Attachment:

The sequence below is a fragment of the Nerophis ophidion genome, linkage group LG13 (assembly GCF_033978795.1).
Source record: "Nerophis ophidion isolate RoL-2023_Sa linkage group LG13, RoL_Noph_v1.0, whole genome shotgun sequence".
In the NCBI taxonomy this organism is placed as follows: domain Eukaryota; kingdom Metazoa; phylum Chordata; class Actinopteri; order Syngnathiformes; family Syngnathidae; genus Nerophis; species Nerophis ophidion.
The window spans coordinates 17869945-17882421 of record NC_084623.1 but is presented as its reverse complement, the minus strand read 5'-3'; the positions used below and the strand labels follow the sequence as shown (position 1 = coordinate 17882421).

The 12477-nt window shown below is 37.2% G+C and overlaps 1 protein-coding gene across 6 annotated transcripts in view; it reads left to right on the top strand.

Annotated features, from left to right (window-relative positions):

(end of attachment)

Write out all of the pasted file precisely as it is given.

The sequence below is a fragment of the Nerophis ophidion genome, linkage group LG13 (assembly GCF_033978795.1).
Source record: "Nerophis ophidion isolate RoL-2023_Sa linkage group LG13, RoL_Noph_v1.0, whole genome shotgun sequence".
In the NCBI taxonomy this organism is placed as follows: domain Eukaryota; kingdom Metazoa; phylum Chordata; class Actinopteri; order Syngnathiformes; family Syngnathidae; genus Nerophis; species Nerophis ophidion.
The window spans coordinates 17869945-17882421 of record NC_084623.1 but is presented as its reverse complement, the minus strand read 5'-3'; the positions used below and the strand labels follow the sequence as shown (position 1 = coordinate 17882421).

The 12477-nt window shown below is 37.2% G+C and overlaps 1 protein-coding gene across 6 annotated transcripts in view; it reads left to right on the top strand.

Annotated features, from left to right (window-relative positions):